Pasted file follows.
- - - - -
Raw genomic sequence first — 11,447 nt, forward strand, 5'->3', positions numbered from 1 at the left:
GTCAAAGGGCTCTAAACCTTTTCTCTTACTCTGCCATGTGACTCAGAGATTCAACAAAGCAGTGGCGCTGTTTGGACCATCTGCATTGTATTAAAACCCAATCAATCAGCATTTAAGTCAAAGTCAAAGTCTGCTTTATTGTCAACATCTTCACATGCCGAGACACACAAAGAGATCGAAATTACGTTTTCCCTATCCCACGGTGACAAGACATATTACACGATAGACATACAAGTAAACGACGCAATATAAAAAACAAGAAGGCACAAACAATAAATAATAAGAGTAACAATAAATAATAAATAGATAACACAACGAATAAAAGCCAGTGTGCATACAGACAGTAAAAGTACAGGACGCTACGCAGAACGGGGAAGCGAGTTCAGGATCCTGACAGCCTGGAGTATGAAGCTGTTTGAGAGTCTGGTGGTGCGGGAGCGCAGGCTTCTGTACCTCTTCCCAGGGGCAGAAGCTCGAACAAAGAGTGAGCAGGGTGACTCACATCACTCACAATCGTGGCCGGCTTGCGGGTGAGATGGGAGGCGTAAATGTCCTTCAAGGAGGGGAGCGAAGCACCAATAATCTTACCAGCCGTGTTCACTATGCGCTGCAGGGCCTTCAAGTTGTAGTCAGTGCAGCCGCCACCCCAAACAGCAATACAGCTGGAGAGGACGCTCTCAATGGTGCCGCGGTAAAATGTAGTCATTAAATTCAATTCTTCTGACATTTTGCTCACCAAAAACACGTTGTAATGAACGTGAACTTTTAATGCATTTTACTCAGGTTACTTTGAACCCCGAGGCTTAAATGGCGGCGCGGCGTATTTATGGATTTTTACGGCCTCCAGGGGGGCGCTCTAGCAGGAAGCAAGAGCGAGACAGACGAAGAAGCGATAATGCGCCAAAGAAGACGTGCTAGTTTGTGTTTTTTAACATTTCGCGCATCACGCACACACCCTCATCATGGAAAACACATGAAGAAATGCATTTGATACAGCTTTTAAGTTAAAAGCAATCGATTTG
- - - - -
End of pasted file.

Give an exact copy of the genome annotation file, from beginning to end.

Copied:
Raw genomic sequence first — 11,447 nt, forward strand, 5'->3', positions numbered from 1 at the left:
GTCAAAGGGCTCTAAACCTTTTCTCTTACTCTGCCATGTGACTCAGAGATTCAACAAAGCAGTGGCGCTGTTTGGACCATCTGCATTGTATTAAAACCCAATCAATCAGCATTTAAGTCAAAGTCAAAGTCTGCTTTATTGTCAACATCTTCACATGCCGAGACACACAAAGAGATCGAAATTACGTTTTCCCTATCCCACGGTGACAAGACATATTACACGATAGACATACAAGTAAACGACGCAATATAAAAAACAAGAAGGCACAAACAATAAATAATAAGAGTAACAATAAATAATAAATAGATAACACAACGAATAAAAGCCAGTGTGCATACAGACAGTAAAAGTACAGGACGCTACGCAGAACGGGGAAGCGAGTTCAGGATCCTGACAGCCTGGAGTATGAAGCTGTTTGAGAGTCTGGTGGTGCGGGAGCGCAGGCTTCTGTACCTCTTCCCAGGGGCAGAAGCTCGAACAAAGAGTGAGCAGGGTGACTCACATCACTCACAATCGTGGCCGGCTTGCGGGTGAGATGGGAGGCGTAAATGTCCTTCAAGGAGGGGAGCGAAGCACCAATAATCTTACCAGCCGTGTTCACTATGCGCTGCAGGGCCTTCAAGTTGTAGTCAGTGCAGCCGCCACCCCAAACAGCAATACAGCTGGAGAGGACGCTCTCAATGGTGCCGCGGTAAAATGTAGTCATTAAATTCAATTCTTCTGACATTTTGCTCACCAAAAACACGTTGTAATGAACGTGAACTTTTAATGCATTTTACTCAGGTTACTTTGAACCCCGAGGCTTAAATGGCGGCGCGGCGTATTTATGGATTTTTACGGCCTCCAGGGGGGCGCTCTAGCAGGAAGCAAGAGCGAGACAGACGAAGAAGCGATAATGCGCCAAAGAAGACGTGCTAGTTTGTGTTTTTTAACATTTCGCGCATCACGCACACACCCTCATCATGGAAAACACATGAAGAAATGCATTTGATACAGCTTTTAAGTTAAAAGCAATCGATTTG